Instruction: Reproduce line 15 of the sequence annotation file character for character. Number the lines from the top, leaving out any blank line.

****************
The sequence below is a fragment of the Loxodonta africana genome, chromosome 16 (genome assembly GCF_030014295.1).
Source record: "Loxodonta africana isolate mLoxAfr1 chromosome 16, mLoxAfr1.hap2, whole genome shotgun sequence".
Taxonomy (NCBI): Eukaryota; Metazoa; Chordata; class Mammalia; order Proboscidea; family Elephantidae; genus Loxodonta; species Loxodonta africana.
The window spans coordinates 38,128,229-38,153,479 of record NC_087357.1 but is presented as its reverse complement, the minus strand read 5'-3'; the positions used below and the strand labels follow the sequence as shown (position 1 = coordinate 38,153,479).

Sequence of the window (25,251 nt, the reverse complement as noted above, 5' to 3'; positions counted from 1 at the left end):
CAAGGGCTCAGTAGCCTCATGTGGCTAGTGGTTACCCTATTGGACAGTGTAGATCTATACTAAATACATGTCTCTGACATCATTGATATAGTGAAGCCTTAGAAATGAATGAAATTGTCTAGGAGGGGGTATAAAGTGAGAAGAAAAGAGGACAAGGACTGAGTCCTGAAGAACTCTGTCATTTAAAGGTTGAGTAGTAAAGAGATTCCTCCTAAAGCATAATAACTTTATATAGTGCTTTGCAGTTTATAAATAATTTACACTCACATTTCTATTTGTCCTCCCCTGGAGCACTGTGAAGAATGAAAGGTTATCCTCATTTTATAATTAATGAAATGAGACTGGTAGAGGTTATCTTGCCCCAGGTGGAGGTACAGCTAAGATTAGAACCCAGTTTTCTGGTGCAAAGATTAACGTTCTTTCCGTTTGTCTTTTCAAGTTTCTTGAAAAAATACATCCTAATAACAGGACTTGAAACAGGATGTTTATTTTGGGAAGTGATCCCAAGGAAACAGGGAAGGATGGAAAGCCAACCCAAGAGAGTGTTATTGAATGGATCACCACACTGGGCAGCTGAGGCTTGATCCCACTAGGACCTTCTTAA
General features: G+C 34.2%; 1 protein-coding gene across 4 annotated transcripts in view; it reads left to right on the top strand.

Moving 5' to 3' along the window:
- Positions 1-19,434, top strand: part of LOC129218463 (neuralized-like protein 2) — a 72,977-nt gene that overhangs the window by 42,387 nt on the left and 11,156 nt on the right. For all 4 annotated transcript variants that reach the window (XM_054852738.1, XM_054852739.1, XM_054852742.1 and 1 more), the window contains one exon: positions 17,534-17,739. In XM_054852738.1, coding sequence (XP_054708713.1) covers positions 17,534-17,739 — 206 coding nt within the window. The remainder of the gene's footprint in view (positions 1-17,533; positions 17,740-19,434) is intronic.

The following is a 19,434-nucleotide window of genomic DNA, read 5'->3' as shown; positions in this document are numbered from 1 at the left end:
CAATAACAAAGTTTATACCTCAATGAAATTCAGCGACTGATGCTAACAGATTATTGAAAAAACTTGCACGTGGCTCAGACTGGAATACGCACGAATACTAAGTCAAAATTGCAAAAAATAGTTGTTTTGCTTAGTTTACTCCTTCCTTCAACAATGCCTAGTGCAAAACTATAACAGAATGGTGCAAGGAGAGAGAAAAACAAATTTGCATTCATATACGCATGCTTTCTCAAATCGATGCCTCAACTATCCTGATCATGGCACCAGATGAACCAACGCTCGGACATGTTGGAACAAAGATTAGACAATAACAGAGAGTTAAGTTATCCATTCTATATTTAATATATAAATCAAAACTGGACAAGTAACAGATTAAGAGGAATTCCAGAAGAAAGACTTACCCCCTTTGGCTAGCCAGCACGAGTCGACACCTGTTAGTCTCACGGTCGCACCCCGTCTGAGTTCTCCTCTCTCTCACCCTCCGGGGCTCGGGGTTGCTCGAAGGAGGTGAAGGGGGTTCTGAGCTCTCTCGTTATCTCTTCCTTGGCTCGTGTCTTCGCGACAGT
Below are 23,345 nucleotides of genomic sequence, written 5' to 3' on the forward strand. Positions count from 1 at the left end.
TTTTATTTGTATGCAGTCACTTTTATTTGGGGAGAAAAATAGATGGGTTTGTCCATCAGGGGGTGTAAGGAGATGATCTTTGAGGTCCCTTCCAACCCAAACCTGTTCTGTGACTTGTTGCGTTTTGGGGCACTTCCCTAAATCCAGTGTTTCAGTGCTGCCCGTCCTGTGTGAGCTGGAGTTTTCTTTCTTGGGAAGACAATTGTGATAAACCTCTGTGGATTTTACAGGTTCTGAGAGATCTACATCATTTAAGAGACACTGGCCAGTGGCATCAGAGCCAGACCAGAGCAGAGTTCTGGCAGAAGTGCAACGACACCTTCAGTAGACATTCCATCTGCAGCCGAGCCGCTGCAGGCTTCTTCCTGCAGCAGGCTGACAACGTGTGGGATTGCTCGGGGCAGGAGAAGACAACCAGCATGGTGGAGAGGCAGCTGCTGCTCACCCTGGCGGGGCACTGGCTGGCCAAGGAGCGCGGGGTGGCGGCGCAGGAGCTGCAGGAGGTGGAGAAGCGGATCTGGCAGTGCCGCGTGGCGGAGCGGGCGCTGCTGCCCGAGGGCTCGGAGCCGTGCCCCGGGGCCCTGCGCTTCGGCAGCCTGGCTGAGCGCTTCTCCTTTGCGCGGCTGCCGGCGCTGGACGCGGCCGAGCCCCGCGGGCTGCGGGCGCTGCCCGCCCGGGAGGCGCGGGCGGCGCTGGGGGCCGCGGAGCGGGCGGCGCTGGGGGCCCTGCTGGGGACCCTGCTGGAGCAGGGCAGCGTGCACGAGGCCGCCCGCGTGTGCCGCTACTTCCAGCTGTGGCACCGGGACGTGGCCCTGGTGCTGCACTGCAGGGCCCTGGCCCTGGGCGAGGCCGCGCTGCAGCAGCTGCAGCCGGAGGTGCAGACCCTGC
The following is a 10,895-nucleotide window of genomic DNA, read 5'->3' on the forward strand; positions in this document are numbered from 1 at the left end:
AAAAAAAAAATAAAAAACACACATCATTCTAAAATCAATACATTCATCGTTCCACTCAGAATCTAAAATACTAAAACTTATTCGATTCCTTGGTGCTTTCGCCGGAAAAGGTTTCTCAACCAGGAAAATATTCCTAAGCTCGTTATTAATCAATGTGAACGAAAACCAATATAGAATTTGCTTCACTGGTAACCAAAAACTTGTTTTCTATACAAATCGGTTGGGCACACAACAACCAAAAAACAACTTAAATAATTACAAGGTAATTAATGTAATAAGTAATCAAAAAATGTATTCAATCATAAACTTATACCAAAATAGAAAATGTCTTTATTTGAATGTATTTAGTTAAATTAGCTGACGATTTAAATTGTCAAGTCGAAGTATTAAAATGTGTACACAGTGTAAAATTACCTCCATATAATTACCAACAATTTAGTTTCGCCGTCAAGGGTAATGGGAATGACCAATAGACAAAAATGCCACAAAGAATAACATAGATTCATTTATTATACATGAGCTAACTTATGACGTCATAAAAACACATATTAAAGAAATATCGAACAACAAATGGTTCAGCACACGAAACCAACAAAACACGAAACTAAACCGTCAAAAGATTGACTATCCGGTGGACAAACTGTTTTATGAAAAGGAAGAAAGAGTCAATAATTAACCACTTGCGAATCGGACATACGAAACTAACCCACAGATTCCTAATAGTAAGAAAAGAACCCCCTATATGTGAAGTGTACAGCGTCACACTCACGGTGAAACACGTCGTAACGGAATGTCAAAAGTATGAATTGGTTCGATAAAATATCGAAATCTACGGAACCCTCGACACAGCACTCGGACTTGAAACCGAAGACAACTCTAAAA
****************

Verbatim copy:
AAAAAAAAAATAAAAAACACACATCATTCTAAAATCAATACATTCATCGTTCCACTCAGAATCTAAAATACTAAAACTTATTCGATTCCTTGGTGCTTTCGCCGGAAAAGGTTTCTCAACCAGGAAAATATTCCTAAGCTCGTTATTAATCAATGTGAACGAAAACCAATATAGAATTTGCTTCACTGGTAACCAAAAACTTGTTTTCTATACAAATCGGTTGGGCACACAACAACCAAAAAACAACTTAAATAATTACAAGGTAATTAATGTAATAAGTAATCAAAAAATGTATTCAATCATAAACTTATACCAAAATAGAAAATGTCTTTATTTGAATGTATTTAGTTAAATTAGCTGACGATTTAAATTGTCAAGTCGAAGTATTAAAATGTGTACACAGTGTAAAATTACCTCCATATAATTACCAACAATTTAGTTTCGCCGTCAAGGGTAATGGGAATGACCAATAGACAAAAATGCCACAAAGAATAACATAGATTCATTTATTATACATGAGCTAACTTATGACGTCATAAAAACACATATTAAAGAAATATCGAACAACAAATGGTTCAGCACACGAAACCAACAAAACACGAAACTAAACCGTCAAAAGATTGACTATCCGGTGGACAAACTGTTTTATGAAAAGGAAGAAAGAGTCAATAATTAACCACTTGCGAATCGGACATACGAAACTAACCCACAGATTCCTAATAGTAAGAAAAGAACCCCCTATATGTGAAGTGTACAGCGTCACACTCACGGTGAAACACGTCGTAACGGAATGTCAAAAGTATGAATTGGTTCGATAAAATATCGAAATCTACGGAACCCTCGACACAGCACTCGGACTTGAAACCGAAGACAACTCTAAAA